Rules of XML

Basic Rules for using XML tags

  • Tags are case sensitive. <TITLE> and <Title> are different tags.
  • No whitespace is allowed at the beginning of a tag. For example, < TITLE>. Whitespace at the end of tags is allowed, such as <TITLE >.
  • The tag name must start with either a letter or an underscore.
  • The tag name may contain any of the following: letters, numerals, hyphens (-), periods (.), or underscores (_).
  • Each tag must be closed. For example, <TITLE></TITLE>.
  • Each element must be approximately nested before another tag is opened. If a tag is opened inside an element, it must be closed inside that element also. In HTML, the following will work:
    <B><FONT color=”blue”>testing</B></FONT>
  • In XML, this is not valid because the font tag is opened within the bold tag and is closed after the end of the bold tag. The correct one should be:
    <B><FONT color=”blue”>testing</FONT></B>



  • Any data that needs to be displayed should be stored as an element.
  • Any data meant to modify the way an element displays should be stored as an attribute.
  • Consist of a property name, an equal sign, and the property value in quotation marks(e.g. status=”paid”).
  • The property name is case sensitive. An attribute named Status is different from status.
  • There can never be two properties of the same name in any one tag.
  • There can be more than one attribute per tag.
  • There must be quotation marks around the value of an attribute. Either single quotes or double quotes may be used.


XML Declaration

<?xml version=”1.0”?>
<?xml version=”1.0” encoding=”UTF-8” ?>
<?xml version=”1.0” standalone=”yes” ?>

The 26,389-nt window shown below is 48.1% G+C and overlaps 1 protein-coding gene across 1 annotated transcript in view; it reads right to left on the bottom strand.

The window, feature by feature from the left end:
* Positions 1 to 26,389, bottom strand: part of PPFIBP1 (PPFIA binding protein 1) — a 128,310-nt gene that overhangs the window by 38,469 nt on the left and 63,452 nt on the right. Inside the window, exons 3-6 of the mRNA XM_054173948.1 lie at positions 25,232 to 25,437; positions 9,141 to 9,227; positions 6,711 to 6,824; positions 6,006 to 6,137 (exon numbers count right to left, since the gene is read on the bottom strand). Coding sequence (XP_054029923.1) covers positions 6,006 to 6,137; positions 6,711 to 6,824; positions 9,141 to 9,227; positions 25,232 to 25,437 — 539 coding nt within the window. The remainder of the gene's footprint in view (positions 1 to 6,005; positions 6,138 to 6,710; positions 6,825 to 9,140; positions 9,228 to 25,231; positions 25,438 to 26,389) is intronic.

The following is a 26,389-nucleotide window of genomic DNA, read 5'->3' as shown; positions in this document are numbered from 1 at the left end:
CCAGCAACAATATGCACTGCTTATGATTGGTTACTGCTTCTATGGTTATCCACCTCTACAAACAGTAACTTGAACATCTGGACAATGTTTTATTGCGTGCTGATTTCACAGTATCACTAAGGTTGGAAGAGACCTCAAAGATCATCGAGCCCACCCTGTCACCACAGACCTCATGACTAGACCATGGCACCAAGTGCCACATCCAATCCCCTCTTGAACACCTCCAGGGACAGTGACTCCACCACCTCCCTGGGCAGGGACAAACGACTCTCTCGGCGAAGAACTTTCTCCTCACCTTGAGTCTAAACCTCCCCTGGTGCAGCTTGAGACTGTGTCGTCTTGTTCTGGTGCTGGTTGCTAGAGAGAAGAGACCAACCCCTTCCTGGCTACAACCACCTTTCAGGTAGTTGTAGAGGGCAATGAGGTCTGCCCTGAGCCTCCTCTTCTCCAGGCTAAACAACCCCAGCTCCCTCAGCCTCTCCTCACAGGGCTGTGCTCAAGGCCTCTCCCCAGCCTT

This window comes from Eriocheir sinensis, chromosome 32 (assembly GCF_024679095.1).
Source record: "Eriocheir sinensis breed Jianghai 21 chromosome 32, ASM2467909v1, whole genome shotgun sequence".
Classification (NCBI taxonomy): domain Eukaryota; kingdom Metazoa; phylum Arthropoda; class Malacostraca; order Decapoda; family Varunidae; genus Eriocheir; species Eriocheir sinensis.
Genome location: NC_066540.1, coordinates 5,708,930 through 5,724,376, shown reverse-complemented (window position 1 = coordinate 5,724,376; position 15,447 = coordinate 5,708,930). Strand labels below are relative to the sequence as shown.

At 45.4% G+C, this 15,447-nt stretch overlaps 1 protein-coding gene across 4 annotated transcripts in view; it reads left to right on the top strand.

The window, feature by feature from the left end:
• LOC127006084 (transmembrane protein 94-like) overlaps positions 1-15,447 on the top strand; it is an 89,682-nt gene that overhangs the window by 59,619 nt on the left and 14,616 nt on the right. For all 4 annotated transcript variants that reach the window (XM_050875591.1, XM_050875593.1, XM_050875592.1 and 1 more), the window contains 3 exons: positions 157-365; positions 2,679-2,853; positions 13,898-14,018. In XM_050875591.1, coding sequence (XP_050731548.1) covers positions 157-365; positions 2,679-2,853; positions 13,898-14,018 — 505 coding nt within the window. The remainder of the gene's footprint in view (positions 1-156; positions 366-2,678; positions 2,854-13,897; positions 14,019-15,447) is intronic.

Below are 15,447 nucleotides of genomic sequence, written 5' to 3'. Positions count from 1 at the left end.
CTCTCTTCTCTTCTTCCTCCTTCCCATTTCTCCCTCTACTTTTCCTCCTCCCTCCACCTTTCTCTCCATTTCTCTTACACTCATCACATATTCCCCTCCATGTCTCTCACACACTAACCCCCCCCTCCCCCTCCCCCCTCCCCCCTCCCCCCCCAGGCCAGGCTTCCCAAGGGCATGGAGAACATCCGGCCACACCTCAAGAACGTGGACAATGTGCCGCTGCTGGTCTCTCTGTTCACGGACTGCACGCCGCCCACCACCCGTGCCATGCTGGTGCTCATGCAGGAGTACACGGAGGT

• version – sets the version of the XML specification being used by the XML document.
  • encoding – Defines the character encoding. The default is UTF-8.
  • standalone – declares whether or not the XML document has other files that must be processed, such as an external stylesheet or document type definition (DTD).


Document Type Declaration (DTD)

DTD describes the structural requirements of an XML document. This means that a DTD can define the following:

  • The elements and attributes that can appear in a document
  • Which elements are child elements and what number, order, and placement they must have
  • The default values for elements and attributes


Example of DTD file

<?xml version="1.0" encoding="UTF-8"?>
<!ATTLIST DATE status (canceled) #IMPLIED>


Element Declaration

  • The content of each element declaration begins with the element name it’s defining. The element TITLE may contain #PCDATA.<!ELEMENT TITLE (#PCDATA)>
  • Possible values for contents include
    • A lit of other elements
    • The keyword EMPTY (no contents)
    • The keyword ALL (anything possible)
    • The keyword #PCDATA (parsed character data only)
    • Any reasonable mix of the above
  • The elements can be combined using the following operators:
    • Comma (,) used as an and operator. Example, (TITLE, AUTHOR). The element must have one TITLE element and one AUTHOR element as children.
    • Pipe (|) used as an or operator. Example, (TITLE | AUTHOR). The element must have either a TITLE or an AUTHOR child element.
    • The question mark (?) means that the element is optional. Example, (AUTHOR, TITLE?). The element must have a child AUTHOR element and may also have a child TITLE element.
    • The plus sign (+) is used to signify one or more. Example, (TITLE+). The element must have at least one TITLE child element.
    • The asterisk (*) is used to signify that any number may exist. Example, (TITLE*). The element can have any number of child elements named TITLE.
    • Parentheses is to force processing. Example, (A | (B, C)) means that the element must have either an A child element or both B and C child elements.


Attributes Declaration

<!ATTLIST DATE status (canceled) #IMPLIED>

The contents begin with the name of the element whose attributes we are describing,